Postprandial effects on plasma lipids and satiety hormones from intake of liposomes made from fractionated oat oil: two randomized crossover studies
Background: The composition and surface structure of dietary lipids influence their intestinal degradation. Intake of liposomes made of fractionated oat oil (LOO) is suggested to affect the digestion process and postprandial lipemia and also induce satiety.
Objective: In the present study, the metabolic effects on plasma lipids and gut hormones related to satiety were investigated in healthy individuals after intake of LOO, with dairy lipids as placebo.
Design: Two blinded randomized studies with crossover design were performed. In the first study, 19 subjects consumed 35 g lipids from LOO or yoghurt in a breakfast meal. In a follow-up study, 15 women consumed 14 or 1.8 g lipids from LOO mixed in yoghurt. Blood samples were analyzed for plasma lipids, insulin, glucose, and intestinal hormones CCK, PYY, GLP-1, and GLP-2 before and four times after the meal. Subjective analysis of satiety was measured using a visual analog scale questionnaire. Participants recorded their food intake during the rest of the day.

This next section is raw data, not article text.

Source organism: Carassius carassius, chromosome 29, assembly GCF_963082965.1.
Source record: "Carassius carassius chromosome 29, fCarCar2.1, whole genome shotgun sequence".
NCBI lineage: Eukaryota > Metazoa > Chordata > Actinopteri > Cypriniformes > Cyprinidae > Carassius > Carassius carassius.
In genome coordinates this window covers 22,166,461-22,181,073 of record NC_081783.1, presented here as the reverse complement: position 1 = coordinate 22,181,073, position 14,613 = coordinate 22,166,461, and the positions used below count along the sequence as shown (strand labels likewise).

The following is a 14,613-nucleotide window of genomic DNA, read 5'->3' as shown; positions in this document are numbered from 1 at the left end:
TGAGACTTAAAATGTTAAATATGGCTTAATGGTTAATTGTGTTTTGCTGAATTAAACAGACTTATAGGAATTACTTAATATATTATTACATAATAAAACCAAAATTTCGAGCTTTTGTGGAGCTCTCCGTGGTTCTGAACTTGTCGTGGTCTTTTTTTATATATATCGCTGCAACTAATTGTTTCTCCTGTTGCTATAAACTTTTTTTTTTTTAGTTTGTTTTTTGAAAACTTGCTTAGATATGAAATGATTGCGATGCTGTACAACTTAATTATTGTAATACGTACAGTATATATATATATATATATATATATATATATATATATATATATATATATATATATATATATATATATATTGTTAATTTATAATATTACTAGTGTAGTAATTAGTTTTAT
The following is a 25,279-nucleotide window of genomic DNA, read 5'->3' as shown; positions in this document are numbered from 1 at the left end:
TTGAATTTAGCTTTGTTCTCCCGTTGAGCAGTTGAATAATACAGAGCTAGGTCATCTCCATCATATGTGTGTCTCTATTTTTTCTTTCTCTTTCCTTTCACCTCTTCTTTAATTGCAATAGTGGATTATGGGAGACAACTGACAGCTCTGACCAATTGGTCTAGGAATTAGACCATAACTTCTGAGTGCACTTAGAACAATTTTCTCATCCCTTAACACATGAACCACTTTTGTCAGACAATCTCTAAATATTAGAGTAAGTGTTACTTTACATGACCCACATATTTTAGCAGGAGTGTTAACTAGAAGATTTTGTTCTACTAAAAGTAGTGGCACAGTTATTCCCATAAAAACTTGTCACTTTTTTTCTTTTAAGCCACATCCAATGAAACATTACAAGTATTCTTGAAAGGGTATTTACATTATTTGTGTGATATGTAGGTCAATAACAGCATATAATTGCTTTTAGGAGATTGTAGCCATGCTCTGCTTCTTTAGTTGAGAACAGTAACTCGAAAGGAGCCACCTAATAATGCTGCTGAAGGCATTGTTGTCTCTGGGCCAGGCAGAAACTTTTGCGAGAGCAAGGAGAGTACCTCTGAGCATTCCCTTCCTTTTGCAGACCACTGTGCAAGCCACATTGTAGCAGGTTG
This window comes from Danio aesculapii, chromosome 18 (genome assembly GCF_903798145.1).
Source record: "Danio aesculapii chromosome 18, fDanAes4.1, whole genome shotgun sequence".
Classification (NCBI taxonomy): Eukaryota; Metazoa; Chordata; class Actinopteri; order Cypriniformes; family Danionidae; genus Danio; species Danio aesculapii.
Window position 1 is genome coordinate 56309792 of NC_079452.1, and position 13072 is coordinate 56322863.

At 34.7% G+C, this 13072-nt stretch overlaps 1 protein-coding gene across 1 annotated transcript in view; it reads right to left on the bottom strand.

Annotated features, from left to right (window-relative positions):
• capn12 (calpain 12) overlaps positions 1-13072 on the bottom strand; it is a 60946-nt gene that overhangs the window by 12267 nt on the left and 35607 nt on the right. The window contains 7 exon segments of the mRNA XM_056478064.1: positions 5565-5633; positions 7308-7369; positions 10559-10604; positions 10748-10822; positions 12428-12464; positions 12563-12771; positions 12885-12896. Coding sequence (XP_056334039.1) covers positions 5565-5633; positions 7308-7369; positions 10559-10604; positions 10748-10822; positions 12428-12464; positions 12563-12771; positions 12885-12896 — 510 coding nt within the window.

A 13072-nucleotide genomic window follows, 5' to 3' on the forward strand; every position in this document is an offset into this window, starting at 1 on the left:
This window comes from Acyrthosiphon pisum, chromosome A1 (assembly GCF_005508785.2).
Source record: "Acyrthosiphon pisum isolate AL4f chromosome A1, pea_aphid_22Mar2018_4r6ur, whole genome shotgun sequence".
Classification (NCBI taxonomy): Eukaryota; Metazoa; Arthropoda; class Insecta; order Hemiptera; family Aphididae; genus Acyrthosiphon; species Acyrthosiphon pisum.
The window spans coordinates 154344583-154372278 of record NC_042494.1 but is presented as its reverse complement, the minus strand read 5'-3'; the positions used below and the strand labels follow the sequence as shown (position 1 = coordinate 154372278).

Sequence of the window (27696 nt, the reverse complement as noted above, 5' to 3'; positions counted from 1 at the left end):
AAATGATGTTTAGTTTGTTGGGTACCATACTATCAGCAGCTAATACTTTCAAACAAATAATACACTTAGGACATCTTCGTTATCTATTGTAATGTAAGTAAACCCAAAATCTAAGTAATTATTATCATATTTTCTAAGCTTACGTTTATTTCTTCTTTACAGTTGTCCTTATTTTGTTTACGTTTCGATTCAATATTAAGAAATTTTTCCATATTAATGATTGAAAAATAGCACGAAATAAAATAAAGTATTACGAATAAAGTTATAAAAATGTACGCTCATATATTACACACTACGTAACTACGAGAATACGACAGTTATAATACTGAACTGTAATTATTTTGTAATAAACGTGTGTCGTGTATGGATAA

Results: Intake of 35 and 14 g lipids from LOO significantly increased plasma concentrations of CCK, GLP-1, GLP-2, and PYY postprandially. This coincided with a prolonged elevation of triglycerides and large cholesterol-containing particles. Non-esterified fatty acids decreased after intake of 14 and 1.8 g lipids from LOO. The subjective sensation of satiety in women was increased 7 h after intake of 35 g lipids from LOO without any difference in food intake. Our results indicate that intake of 14 g lipids from LOO at breakfast substantially reduced energy intake during the rest of the day.
Conclusions: This study suggests that intake of LOO prolong lipid digestion, affect postprandial plasma lipids and have an effect on satiety. The effect of LOO on GLP-2 indicates that intake of LOO also improve gut health.
Keywords: polar lipids; liposomes; postprandial lipemia; intestinal hormones; satiety; gut health
(Published: 6 October 2014)
Citation: Food & Nutrition Research 2014, 58: 24465 - http://dx.doi.org/10.3402/fnr.v58.24465
Responsible Editor: Seppo Salminen, University of Turku, Finland.
Authors retain copyright of their work, with first publication rights granted to SNF Swedish Nutrition Foundation. Read the full Copyright- and Licensing Statement.